As Gov. Mike Pence puts it, his proposal to eliminate the business personal property tax is to “improve economic opportunities for Hoosiers.” But as Warsaw city leaders see it, it would mean higher taxes for homeowners and workers already hit hard by rising cost of living expenses.
If lawmakers move forward with the governor’s plan as introduced, the city of Warsaw would lose $2.2 million in revenue, or 11 percent of the General Fund. It is those monies that help fund public services like police and fire operations. Local schools would love approximately $1.3 million and the city library would have to cut $400,000.
“The biggest issue with the proposal is that there is no replacement plan,” said Thallemer. “What it would do is shift the burden to local workers … that’s the travesty of the whole thing.” (See related PowerPoint)
With his involvement in the Indiana Association of Cities and Towns, Thallemer has met with state officials and mayors from around the state. The common stance on the governor’s proposal is that it would have devastating effects on communities that rely on business taxes.
Among the incentives communities like Warsaw have in attracting new business is that they can currently offer tax abatements. “We need those incentives for new business, but with the governor’s proposal that will be a tool taken away. It puts locals at a disadvantage,” he said.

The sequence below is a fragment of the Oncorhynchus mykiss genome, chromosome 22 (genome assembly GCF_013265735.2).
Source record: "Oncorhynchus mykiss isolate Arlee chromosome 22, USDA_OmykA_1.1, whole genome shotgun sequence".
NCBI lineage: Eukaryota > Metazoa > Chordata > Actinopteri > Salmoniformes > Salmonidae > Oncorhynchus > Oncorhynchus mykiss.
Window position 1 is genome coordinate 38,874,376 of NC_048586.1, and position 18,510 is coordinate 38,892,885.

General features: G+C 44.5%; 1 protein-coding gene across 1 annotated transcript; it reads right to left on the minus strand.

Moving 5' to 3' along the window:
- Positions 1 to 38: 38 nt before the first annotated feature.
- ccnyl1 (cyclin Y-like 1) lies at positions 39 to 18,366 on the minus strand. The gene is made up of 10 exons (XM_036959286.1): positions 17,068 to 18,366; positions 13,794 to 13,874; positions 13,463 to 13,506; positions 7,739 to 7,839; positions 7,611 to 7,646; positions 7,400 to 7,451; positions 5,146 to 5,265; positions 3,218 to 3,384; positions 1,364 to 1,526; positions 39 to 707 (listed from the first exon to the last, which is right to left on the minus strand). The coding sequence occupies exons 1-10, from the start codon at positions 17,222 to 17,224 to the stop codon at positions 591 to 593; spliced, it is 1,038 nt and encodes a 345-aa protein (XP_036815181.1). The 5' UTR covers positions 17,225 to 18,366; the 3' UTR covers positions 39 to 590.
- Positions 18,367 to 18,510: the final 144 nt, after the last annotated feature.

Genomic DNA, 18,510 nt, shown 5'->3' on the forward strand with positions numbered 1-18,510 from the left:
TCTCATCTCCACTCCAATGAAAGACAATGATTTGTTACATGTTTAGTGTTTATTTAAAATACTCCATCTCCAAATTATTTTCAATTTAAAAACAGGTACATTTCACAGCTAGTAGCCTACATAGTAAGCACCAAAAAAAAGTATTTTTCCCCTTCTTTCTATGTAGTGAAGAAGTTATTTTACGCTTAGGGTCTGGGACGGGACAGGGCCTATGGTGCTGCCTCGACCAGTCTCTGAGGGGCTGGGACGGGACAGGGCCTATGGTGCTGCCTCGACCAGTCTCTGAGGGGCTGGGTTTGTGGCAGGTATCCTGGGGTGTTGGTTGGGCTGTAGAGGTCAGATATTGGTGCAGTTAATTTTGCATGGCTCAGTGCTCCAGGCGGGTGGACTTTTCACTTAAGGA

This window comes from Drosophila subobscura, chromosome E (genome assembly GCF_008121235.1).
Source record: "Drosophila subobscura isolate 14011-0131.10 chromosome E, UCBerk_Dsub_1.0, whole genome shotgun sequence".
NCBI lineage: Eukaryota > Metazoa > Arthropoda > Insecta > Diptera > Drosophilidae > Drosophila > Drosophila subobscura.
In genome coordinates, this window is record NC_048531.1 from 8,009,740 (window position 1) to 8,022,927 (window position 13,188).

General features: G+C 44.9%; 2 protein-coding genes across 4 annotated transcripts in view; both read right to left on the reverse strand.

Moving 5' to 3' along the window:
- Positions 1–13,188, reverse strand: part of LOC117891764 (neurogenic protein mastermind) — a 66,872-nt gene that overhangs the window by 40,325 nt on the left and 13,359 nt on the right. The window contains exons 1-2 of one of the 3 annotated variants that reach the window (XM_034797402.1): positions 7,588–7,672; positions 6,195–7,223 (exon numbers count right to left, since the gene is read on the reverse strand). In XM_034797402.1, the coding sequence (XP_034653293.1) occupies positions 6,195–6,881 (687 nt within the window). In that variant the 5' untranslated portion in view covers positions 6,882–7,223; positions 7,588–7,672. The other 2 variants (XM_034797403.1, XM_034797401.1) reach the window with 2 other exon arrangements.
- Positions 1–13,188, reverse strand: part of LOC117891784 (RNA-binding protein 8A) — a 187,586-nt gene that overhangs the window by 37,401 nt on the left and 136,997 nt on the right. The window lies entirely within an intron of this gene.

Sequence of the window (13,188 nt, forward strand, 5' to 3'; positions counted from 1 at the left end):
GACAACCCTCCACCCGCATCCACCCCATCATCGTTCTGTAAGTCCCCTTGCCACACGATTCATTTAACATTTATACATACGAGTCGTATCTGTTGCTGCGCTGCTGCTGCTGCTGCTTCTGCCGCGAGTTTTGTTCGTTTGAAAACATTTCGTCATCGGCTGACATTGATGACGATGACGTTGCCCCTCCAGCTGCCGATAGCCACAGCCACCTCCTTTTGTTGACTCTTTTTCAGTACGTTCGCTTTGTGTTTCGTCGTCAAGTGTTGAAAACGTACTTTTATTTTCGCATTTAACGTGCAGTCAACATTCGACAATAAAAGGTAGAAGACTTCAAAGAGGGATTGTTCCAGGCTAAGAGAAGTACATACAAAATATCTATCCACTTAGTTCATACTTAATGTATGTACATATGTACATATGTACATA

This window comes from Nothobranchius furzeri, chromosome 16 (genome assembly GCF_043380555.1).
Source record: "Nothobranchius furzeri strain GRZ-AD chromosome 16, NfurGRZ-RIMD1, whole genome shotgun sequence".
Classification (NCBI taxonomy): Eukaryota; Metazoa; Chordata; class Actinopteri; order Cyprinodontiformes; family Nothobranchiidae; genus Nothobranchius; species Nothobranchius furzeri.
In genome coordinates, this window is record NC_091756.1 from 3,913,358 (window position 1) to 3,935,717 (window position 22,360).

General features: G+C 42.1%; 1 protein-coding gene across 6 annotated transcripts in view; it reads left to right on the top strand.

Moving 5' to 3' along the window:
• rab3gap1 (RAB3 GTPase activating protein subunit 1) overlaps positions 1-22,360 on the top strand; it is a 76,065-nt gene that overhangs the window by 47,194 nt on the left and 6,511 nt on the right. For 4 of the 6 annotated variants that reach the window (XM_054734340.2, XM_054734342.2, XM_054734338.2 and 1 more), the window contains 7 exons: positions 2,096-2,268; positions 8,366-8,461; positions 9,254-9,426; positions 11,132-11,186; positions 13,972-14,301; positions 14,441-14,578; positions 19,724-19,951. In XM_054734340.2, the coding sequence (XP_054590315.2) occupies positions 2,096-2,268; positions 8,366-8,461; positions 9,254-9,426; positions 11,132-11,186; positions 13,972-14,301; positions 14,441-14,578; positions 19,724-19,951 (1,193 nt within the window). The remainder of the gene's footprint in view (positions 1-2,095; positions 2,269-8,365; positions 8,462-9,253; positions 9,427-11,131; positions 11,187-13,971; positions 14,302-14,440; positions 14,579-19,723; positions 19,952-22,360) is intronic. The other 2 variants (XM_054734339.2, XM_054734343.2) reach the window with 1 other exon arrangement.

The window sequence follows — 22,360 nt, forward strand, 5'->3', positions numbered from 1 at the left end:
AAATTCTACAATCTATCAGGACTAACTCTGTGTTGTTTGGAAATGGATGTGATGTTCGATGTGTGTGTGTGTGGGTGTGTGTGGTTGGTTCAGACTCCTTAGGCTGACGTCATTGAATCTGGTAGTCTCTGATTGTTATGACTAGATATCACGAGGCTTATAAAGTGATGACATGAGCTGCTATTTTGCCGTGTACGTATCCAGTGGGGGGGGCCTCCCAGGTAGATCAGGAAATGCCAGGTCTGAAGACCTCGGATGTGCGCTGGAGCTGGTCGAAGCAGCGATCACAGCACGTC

In sending the city’s disapproval of the proposed tax reform, the common council approved a resolution to send to Indianapolis noting they are “strongly against” eliminating the business property taxes. They agree that, without a state plan for communities to recoup those monies, public services will suffer, local road conditions could deteriorate, local parks would be neglected.
Gov. Pence’s reason on eliminating the personal property taxes paid by businesses is that, “Too often, we see companies choose one of our neighboring states over us. The business personal property tax has been a significant factor in many of these instances,” he said in a letter to Hoosier mayors. But councilman Charlie Smith, who also serves on the Warsaw Redevelopment Commission, said the governor has no facts to support what companies left or chose another state because of the tax.
A resolution agreed on by the council Monday night, in short, reads: “Now therefore be it resolved by the Common Council of the city of Warsaw that we stand firmly opposed to any attempts which would diminish the revenue collected from the Business Personal Property Tax. We urge our local legislators to vote against any attempt to repeal this tax.”
There are currently two bills being discussed this legislative session. House Bill 1001 would give the county income tax council the option of phasing out the business personal property tax on new investment. Senate Bill 1 would eliminate the tax on businesses with less than $25,000 in personal property assessed valuation.